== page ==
The occupational health and safety field is growing, particularly in the niche area of environmental safety. The industry is also profitable and gives workers plenty of room for advancement. If you’ve just started looking into entry level occupational health and safety jobs, you may know that you want to move into consulting, leadership, or engineering, but may not know where to start. Fortunately, many organizations have the infrastructure in place to grow employees into leaders. Here are the top four ways to start preparing yourself for professional success.
Complete a Certificate Program
Many professional organizations offer certificate programs and professional development, such as the American Society of Safety Professionals and the American Industrial Hygiene Association. Ask your employer if they are willing to offer a reimbursement (or even partial reimbursement) or opportunities to take courses during traditional business hours. Topics can be related to technical skills, leadership, or policy.
Practice your Soft Skills
Employers are particularly looking to advance individuals who demonstrate high degrees of emotional intelligence, or soft skills. If you would like to be a safety director, for example, you’ll need to be able to mediate conflict, to have difficult conversations with others, to talk to people of various backgrounds, and to assert yourself positively. You can ask your supervisor for feedback on your interpersonal skills, and you can even role play with coworkers to practice how you’ll deal with difficult conversations. Some employers also offer soft skills training programs, which should be available even for entry level occupational health and safety jobs.
Get Involved with Professional Organizations
Not only do professional organizations offer continuing education, as listed above, but they also have opportunities for members to become involved in leadership or to serve on various sub-committees. Some organizations also have policy arms that are involved in advocacy for the health and safety field. Joining a professional organization while you’re still in entry level occupational health and safety jobs allows you to network with professionals, to try out new ideas, and to get exposure to different facets of the industry. You can also ask your employer if they are willing to help pay part or all of your membership dues.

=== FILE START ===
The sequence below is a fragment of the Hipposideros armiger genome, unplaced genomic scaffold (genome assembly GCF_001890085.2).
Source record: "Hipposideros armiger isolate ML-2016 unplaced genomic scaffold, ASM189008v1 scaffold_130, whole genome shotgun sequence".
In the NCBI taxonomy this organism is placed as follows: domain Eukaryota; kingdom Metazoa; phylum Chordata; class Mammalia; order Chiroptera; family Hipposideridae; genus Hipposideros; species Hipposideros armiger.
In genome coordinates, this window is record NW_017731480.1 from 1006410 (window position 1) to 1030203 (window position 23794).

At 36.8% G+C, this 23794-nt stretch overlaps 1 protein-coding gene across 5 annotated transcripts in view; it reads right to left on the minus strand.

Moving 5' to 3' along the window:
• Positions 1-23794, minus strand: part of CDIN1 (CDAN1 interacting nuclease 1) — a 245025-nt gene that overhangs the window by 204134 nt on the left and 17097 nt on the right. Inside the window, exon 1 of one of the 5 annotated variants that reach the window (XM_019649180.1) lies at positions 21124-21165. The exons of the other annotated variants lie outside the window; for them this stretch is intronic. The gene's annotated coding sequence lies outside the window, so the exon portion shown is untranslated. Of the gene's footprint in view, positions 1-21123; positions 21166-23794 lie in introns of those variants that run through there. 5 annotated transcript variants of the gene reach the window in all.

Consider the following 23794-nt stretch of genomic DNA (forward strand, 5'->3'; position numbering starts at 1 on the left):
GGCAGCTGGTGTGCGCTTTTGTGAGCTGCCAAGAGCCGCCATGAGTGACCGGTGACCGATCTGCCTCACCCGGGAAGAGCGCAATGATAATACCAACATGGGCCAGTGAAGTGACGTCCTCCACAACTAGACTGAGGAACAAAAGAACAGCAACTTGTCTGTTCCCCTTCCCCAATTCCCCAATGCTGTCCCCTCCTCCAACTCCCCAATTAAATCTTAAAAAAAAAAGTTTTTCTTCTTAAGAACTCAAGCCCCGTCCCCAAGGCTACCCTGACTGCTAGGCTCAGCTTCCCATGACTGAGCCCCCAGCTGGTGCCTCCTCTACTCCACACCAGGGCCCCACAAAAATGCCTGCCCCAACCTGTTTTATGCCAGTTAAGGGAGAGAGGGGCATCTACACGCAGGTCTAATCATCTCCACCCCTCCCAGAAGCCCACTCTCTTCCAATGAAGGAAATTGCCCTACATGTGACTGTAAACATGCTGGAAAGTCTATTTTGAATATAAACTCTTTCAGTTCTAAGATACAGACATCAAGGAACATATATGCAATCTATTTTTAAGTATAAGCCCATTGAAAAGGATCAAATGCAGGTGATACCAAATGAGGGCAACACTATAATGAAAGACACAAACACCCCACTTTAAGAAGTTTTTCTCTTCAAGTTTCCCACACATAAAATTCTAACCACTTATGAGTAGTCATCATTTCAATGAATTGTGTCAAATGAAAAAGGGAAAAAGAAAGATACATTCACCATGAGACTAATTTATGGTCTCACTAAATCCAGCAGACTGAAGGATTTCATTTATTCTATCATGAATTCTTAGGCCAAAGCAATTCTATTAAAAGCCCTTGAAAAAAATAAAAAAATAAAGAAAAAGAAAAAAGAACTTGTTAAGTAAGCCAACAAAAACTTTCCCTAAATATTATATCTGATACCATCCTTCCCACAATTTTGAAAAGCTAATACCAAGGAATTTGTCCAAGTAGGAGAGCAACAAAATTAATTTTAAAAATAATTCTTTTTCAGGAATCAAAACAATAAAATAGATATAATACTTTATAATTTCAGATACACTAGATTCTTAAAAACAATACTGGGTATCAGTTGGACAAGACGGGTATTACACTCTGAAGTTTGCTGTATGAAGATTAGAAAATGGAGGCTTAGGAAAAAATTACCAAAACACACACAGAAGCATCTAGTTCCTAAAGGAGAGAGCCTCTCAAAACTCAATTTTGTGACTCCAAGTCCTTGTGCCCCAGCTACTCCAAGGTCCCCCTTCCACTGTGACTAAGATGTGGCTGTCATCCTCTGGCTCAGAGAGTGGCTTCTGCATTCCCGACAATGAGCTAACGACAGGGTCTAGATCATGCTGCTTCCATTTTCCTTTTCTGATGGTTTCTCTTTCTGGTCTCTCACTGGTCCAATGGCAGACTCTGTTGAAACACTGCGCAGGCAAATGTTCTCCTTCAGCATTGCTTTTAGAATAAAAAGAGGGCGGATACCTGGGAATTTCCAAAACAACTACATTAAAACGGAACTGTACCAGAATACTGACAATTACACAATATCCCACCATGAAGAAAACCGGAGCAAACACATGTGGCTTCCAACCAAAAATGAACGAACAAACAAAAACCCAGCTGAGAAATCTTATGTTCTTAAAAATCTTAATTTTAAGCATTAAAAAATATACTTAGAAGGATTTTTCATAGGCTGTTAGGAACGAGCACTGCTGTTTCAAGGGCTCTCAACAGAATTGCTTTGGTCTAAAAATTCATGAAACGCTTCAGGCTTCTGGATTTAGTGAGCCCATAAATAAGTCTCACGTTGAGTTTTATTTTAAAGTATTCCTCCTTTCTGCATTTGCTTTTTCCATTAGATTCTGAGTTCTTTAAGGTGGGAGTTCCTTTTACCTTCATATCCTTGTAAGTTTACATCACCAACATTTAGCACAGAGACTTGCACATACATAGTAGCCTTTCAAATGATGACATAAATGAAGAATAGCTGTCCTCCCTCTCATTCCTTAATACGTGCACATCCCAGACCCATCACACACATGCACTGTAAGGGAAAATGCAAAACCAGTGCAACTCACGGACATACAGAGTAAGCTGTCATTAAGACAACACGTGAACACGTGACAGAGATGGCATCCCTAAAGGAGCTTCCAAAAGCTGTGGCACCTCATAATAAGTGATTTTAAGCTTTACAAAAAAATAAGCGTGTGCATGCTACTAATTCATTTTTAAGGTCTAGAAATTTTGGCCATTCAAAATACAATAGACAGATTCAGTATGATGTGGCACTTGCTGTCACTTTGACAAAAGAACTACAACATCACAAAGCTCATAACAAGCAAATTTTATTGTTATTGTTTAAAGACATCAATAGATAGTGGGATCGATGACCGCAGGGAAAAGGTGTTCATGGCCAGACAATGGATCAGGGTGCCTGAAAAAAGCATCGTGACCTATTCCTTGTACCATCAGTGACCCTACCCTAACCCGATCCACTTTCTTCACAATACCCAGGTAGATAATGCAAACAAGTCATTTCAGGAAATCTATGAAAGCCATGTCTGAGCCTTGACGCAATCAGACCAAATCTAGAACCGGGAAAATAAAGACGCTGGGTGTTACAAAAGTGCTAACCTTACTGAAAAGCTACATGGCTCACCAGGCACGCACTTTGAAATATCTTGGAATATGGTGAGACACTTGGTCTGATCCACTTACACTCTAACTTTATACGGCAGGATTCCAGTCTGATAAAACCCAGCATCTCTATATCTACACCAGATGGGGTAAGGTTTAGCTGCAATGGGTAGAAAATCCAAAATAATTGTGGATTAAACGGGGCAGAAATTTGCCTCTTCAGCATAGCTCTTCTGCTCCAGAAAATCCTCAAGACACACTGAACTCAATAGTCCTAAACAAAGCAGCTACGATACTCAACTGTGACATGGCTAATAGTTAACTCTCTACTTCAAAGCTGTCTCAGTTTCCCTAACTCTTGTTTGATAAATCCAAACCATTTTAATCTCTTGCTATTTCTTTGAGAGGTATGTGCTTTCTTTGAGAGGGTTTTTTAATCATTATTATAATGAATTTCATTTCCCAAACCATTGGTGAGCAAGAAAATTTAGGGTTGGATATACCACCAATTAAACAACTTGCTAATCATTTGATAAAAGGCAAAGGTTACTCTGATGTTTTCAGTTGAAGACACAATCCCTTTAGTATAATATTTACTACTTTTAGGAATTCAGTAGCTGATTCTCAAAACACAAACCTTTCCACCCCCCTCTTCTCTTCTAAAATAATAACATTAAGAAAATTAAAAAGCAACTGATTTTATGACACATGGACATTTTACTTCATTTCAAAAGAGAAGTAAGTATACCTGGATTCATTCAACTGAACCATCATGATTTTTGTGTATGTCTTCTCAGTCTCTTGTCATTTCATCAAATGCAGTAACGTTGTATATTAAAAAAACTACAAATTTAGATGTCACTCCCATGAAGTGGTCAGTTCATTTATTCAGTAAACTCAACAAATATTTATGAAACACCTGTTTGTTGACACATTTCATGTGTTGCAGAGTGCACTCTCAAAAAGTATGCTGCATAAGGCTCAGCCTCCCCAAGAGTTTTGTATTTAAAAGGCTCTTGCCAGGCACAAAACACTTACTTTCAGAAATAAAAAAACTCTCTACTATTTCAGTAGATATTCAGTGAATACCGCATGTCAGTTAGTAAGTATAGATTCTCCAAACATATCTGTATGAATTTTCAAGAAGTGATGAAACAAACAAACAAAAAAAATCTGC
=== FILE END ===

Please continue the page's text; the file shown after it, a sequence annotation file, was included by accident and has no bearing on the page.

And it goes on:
Finally, if you are looking to advance in your field, the best way to do so is to let your supervisor know what your goals are and to ask for feedback. Whether you want to move into safety technician jobs, become an EHS coordinator, or do consulting on construction safety, your supervisor can let you know what benchmarks you’ll need to hit in order to advance. Your employer will usually be glad to hear that you would like to put in the work to advance in the company and industry.
OSHA protects the health and safety of over 100 million people every year. As the field continues to grow, you should be looking into opportunities to grow with it through continued education and advocacy. It’s never too early to start investing in yourself.